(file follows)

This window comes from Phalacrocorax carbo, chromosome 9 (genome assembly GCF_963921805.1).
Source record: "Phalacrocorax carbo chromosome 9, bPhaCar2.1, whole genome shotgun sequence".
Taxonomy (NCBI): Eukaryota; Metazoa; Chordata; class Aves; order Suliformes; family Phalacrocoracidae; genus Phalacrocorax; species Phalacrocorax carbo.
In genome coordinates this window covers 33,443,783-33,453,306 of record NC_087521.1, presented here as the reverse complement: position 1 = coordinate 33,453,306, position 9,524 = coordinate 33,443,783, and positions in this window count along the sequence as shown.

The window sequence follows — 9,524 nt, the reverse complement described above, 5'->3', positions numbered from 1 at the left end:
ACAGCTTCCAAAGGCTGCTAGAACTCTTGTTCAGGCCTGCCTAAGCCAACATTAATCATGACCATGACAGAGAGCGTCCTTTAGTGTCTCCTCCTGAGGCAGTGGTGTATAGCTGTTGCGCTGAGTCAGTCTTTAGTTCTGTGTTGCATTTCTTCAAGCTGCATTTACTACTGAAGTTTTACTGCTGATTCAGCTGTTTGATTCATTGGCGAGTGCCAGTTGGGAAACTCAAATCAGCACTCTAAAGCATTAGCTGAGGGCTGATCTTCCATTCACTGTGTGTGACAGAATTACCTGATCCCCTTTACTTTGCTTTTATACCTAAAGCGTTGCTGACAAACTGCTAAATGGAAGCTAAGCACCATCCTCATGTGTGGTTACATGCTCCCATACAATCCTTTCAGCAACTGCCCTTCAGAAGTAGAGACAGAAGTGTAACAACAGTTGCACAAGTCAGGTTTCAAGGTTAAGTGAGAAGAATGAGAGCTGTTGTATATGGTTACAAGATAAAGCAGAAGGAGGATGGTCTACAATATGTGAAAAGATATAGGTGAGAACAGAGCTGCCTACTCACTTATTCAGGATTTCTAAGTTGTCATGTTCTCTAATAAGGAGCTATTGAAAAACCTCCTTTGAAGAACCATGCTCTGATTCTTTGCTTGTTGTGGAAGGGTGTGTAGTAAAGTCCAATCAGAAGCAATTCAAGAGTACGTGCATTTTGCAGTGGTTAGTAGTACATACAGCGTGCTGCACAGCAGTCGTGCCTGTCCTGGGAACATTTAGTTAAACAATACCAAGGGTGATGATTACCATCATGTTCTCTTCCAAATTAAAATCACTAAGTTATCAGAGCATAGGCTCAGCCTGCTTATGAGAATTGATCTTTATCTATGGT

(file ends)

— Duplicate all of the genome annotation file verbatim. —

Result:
This window comes from Phalacrocorax carbo, chromosome 9 (genome assembly GCF_963921805.1).
Source record: "Phalacrocorax carbo chromosome 9, bPhaCar2.1, whole genome shotgun sequence".
Taxonomy (NCBI): Eukaryota; Metazoa; Chordata; class Aves; order Suliformes; family Phalacrocoracidae; genus Phalacrocorax; species Phalacrocorax carbo.
In genome coordinates this window covers 33,443,783-33,453,306 of record NC_087521.1, presented here as the reverse complement: position 1 = coordinate 33,453,306, position 9,524 = coordinate 33,443,783, and positions in this window count along the sequence as shown.

The window sequence follows — 9,524 nt, the reverse complement described above, 5'->3', positions numbered from 1 at the left end:
ACAGCTTCCAAAGGCTGCTAGAACTCTTGTTCAGGCCTGCCTAAGCCAACATTAATCATGACCATGACAGAGAGCGTCCTTTAGTGTCTCCTCCTGAGGCAGTGGTGTATAGCTGTTGCGCTGAGTCAGTCTTTAGTTCTGTGTTGCATTTCTTCAAGCTGCATTTACTACTGAAGTTTTACTGCTGATTCAGCTGTTTGATTCATTGGCGAGTGCCAGTTGGGAAACTCAAATCAGCACTCTAAAGCATTAGCTGAGGGCTGATCTTCCATTCACTGTGTGTGACAGAATTACCTGATCCCCTTTACTTTGCTTTTATACCTAAAGCGTTGCTGACAAACTGCTAAATGGAAGCTAAGCACCATCCTCATGTGTGGTTACATGCTCCCATACAATCCTTTCAGCAACTGCCCTTCAGAAGTAGAGACAGAAGTGTAACAACAGTTGCACAAGTCAGGTTTCAAGGTTAAGTGAGAAGAATGAGAGCTGTTGTATATGGTTACAAGATAAAGCAGAAGGAGGATGGTCTACAATATGTGAAAAGATATAGGTGAGAACAGAGCTGCCTACTCACTTATTCAGGATTTCTAAGTTGTCATGTTCTCTAATAAGGAGCTATTGAAAAACCTCCTTTGAAGAACCATGCTCTGATTCTTTGCTTGTTGTGGAAGGGTGTGTAGTAAAGTCCAATCAGAAGCAATTCAAGAGTACGTGCATTTTGCAGTGGTTAGTAGTACATACAGCGTGCTGCACAGCAGTCGTGCCTGTCCTGGGAACATTTAGTTAAACAATACCAAGGGTGATGATTACCATCATGTTCTCTTCCAAATTAAAATCACTAAGTTATCAGAGCATAGGCTCAGCCTGCTTATGAGAATTGATCTTTATCTATGGT